Interlaken, Flying Without Wings

A Youth Backpacker in Europe
Part II Chapter IV

Interlaken, Flying Without Wings

Country: Switzerland
Currency: Swiss Franc
Travel Date: 6/9/2008 – 7/9/2008

There was only one pure goal for Interlaken – to fly. Whilst there are many ways to fly, including those death-defying ones, one way certainly outshined the others. It was the one that I have always longed for when I was a kid. It was also the one that could only be done in limited parts of the world – hang-gliding.

Okay, I have to admit that I wasn’t the pilot who controlled the flight and I didn’t see myself doing it either for my first flight and crash myself to a cliff and then smashing my body into powder before blown away by the Alps wind, or just fall down right to the ground breaking my body into pieces similar to what happen when a watermelon hit the ground from Empire State Building high.

So what did I do? Simple, tagged along someone that can guarantee my life, even though singing my own death warrant was still compulsory. But I was willing to do it for the first time in my life and it was not because I got knackered with living. It was purely the lust for the sudden surge in adrenaline that sealed the deal.

However, as usual, own fear wasn’t the only factor that could possibly bar me from the participation of hang-gliding. There was still the weather.

Finding a pilot that operates in late summer wasn’t easy. Finding a pilot that operates in late summer and not charging you a fortune was even harder. Finding a pilot that operates in late summer, not charging astronomically, and a blessed good weather in a late summer Switzerland – frustratingly challenging.

My session was the only session of the pilot that day, a day when the sun hid in the blanket of clouds, real dark heavily charged clouds that were eagerly decomposing themselves.

The initial session time was 10 in the morning and it was drizzling before the first delay to midday.

Midday and the sun was still hiding, or perhaps finding a protective shelter from the now pouring rain. My dream to fly tumbled. But both the pilot and I were hopeful. He of course wasn’t trying to dazzle me with his kindness to fulfill my desire but to only worry whether my money would eventually switch home to his wallet.

It was further delayed to 3p.m.

That was the bottom line I drew. I had a train to catch later that day. I can’t afford endless waiting and spend another night living in the freezing cold attic of a hostel that was offered for free to me.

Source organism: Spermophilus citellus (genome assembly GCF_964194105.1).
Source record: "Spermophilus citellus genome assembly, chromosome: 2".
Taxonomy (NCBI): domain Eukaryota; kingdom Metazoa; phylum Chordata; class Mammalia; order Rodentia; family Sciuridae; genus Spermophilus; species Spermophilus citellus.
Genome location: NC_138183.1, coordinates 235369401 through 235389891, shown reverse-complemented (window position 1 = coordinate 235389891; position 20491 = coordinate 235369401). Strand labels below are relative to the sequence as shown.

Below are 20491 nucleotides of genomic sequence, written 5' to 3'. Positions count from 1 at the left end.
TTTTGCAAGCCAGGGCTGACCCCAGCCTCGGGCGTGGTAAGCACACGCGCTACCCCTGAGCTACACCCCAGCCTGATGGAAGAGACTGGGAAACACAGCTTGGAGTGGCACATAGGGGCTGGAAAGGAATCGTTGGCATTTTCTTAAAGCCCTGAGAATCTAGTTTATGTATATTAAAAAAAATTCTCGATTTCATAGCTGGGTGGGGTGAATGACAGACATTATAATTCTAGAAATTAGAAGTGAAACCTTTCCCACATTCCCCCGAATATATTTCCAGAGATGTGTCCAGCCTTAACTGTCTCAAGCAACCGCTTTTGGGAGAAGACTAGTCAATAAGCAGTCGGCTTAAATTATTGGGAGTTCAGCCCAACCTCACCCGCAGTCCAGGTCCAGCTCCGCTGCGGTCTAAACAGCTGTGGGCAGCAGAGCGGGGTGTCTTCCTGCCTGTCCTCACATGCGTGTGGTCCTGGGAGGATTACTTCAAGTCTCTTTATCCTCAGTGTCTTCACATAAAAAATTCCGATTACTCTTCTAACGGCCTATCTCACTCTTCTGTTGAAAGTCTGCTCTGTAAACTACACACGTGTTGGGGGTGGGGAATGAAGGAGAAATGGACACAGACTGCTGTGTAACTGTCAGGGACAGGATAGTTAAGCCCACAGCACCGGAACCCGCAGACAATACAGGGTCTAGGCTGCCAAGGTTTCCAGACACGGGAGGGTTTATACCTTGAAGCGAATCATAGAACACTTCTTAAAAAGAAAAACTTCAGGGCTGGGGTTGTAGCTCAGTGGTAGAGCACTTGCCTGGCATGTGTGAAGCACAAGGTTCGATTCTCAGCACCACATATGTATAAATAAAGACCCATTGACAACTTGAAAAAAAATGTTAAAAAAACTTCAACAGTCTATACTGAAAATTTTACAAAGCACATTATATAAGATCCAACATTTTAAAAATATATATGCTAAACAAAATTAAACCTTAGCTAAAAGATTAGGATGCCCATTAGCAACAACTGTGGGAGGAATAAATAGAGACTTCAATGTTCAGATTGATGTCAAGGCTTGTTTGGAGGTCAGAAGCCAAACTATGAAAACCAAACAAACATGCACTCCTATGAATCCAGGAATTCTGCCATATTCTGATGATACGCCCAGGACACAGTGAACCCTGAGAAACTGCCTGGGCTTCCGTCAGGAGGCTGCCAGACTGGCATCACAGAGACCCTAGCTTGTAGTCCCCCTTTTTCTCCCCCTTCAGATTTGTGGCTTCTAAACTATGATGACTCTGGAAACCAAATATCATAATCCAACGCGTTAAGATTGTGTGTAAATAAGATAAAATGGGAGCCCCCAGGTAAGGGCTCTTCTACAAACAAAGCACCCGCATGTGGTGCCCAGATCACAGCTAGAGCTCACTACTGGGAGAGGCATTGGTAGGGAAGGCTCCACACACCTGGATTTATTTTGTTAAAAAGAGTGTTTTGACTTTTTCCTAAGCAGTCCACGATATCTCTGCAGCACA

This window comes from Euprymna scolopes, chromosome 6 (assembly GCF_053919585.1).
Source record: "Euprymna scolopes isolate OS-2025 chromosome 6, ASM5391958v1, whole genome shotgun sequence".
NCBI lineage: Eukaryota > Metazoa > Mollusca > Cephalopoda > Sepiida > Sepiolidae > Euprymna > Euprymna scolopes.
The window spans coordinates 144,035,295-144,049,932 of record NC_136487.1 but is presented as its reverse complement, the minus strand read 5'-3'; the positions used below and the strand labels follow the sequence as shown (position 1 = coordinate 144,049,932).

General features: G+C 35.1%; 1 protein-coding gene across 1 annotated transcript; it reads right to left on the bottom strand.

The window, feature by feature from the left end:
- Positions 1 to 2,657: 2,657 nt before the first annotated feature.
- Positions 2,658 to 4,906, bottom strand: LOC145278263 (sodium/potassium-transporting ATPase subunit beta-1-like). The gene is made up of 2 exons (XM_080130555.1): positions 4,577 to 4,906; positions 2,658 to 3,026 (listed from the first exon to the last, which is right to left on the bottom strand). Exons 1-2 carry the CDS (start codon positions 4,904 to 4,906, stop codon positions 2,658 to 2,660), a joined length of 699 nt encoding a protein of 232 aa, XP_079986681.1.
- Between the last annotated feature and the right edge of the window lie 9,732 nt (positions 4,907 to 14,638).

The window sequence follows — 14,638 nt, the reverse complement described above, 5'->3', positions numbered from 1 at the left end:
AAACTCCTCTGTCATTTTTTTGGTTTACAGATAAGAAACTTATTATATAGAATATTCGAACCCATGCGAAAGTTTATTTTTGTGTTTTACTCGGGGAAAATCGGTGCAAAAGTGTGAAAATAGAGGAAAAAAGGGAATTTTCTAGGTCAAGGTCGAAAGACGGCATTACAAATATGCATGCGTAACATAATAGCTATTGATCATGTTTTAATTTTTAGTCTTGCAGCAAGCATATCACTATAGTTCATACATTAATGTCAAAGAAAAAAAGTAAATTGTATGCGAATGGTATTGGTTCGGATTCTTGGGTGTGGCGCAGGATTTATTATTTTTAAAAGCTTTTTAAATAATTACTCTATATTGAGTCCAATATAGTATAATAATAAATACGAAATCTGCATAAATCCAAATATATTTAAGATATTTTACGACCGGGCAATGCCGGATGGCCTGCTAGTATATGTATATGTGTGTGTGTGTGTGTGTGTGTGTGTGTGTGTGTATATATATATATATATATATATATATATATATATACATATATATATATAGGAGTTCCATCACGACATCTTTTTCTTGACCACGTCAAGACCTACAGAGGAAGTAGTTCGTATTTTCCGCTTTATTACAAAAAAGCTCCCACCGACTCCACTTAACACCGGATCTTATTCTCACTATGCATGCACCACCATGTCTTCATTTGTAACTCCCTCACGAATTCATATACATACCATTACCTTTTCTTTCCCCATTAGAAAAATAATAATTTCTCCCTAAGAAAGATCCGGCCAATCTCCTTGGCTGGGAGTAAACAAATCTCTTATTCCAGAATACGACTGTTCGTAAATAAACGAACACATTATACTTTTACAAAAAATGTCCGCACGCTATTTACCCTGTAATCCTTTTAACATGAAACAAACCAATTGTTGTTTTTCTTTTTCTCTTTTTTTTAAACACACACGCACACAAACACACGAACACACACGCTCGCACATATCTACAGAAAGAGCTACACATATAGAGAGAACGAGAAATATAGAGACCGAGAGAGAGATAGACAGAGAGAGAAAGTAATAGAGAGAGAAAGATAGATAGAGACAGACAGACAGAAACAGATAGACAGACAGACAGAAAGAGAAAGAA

The time reached and unfortunately the weather didn’t seem to be promising. But the ebullience of the pilot to earn my money had put us into a literally no turning back situation – to risk it!

Boarded on a van, ascending the winding mountain path, still cautious about the weather outside, my heart started pumping furiously. It was however to both our surprise at the “death point” – the no-more-land-beyond-this point, or simply the departure point – that the weather seemed to have sided us eventually.

After a quick assembly of the flight, a speedier-than-preparing-instant-noodles take off lesson, and the endless reminders of not murdering the pilot with my arms while flying due to devastating fear or intense enjoyment, I was there, literally hanging my life on thread.

“Remember, 1-2-run-
run-run-run! Run the shit out of your ass!” shouted the pilot. Eew! That was down right disgusting. But I decided to hold on to the crap talk for at least the coming minute. Clinching my fists tightly at the appropriate places, we did the 1-2-run, passing the death point, feeling a sudden weightless drop for a second before a tensed pulling force from the chord, and,

“I am flying!” I screamed.

It was the first time in my life, flying in the air without mechanical engine. The opportunity to see the world with my own eyes while smoothly sailing in the air like an eagle was sensational. I didn’t murder my pilot with my arms, but to be honest, I wanted to release his safety chord so much during the flight so that I can gain total control of the flight. Bad idea I know and I am glad I didn’t do that, or otherwise I would have already been six feet under.